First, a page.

On 3 July, just under four months ago, I published a blog post predicting the next ten birds I would add to my all-time Queens list and promising to revisit the topic when I found ten more birds. Well, yesterday I added four more species for Queens meaning that since my last post I have actually seen twelve new species in my home borough. Despite the two extra birds on the list I still somehow only managed to predict four of the new birds correctly as I reached 269 in Queens (270 on eBird because the non-native and undoubtedly escaped Black Swan is still on my eBird list). What birds have I added, what did I guess about correctly, and what will my next ten birds in Queens be? Join me below for some serious naval gazing where the naval is actually lists of birds and much more fun to look at than my actual naval.
First off, I should share what my next ten predicted birds were back on 3 July. Looking at the list now I wonder how I made some of the mistakes I did.
- Cory’s Shearwater
- Eurasian Wigeon
- Yellow-breasted Chat
- Marbled Godwit
- Brown Pelican
- Royal Tern
- Eastern Bluebird
- Long-eared Owl
- Turkey Vulture
- Purple Martin
Here are the twelve birds I have actually added since that list, the date I spotted them, and a bit of discussion of each.
- American White Pelican, 15 July. I guessed the wrong pelican!
- Black-bellied Whistling Duck, 30 July. I don’t think this one was on my radar at all.
- Marbled Godwit, 6 August. The first one I guessed correctly and long overdue.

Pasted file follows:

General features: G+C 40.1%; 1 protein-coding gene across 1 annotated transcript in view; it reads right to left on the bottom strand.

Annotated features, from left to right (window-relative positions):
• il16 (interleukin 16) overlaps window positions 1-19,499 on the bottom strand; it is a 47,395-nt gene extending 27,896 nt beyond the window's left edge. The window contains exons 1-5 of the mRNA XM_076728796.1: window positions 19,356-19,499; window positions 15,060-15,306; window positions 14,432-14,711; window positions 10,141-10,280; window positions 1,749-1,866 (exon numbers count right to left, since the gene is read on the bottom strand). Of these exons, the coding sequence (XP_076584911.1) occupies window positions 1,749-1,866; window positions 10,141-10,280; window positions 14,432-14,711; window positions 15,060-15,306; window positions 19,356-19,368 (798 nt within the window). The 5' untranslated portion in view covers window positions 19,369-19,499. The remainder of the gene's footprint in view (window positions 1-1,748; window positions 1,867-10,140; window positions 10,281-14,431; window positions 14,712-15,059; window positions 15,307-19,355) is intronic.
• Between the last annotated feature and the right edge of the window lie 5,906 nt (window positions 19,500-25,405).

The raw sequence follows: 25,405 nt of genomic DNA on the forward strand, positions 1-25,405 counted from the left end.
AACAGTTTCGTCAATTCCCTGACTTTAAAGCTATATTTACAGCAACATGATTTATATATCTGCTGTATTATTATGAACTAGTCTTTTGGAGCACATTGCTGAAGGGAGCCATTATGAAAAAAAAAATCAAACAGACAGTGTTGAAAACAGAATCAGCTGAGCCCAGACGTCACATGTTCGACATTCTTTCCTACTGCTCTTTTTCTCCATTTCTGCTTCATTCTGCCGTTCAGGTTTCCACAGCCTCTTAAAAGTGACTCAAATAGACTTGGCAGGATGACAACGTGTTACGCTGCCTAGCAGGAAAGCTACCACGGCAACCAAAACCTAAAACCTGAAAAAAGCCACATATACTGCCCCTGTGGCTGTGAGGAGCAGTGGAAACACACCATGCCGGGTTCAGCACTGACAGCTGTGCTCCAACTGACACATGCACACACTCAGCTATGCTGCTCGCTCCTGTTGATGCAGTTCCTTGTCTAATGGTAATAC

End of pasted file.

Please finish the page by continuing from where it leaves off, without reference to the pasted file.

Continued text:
- Common Moorhen, 2 September. In retrospect, this would have been a good bird to guess.
- Broad-winged Hawk, 20 September. Surprisingly scarce in Queens. Still, I should have seen this one coming.
- American Pipit, 17 October. If I had realized how easy these birds were in fall migration once one learns their flight calls they would have been on the list.
- Yellow-breasted Chat, 17 October. Yes, another one correct! Now I need my Connecticut Warbler in Queens.
- Royal Tern, 17 October. Two in a row! This bird was seen in numbers all along the south shore of Long Island this fall.
- Eastern Bluebird, 30 October. Guessed this one correctly. It is a difficult bird in Queens anytime other than fall migration. I spotted 85 yesterday!
- Horned Lark, 30 October. Finally. This bird should have been checked off long ago
- Red Crossbill, 30 October. A surprise flyover flock during yesterday’s stupendous morning flight.
- Cave Swallow, 30 October. If anyone had told me I would have this bird on my list before the Purple Martin I predicted I would have laughed at them. I guess the joke is on me, but a pleasant joke as Cave Swallow was a lifer!
So, I got four out of twelve correct for a 33% rate. That would make me an all star as a baseball player so I will take it. Still, I hope to hit at least 40% in my next set of predictions, which take the upcoming winter into account. Therefore, my next ten birds in Queens will be:
- Snowy Owl
- Long-eared Owl
- Short-eared Owl
- Snow Bunting
- Lapland Longspur
- Common Eider
- King Eider
- Harlequin Duck
- Eurasian Wigeon
- Western Tanager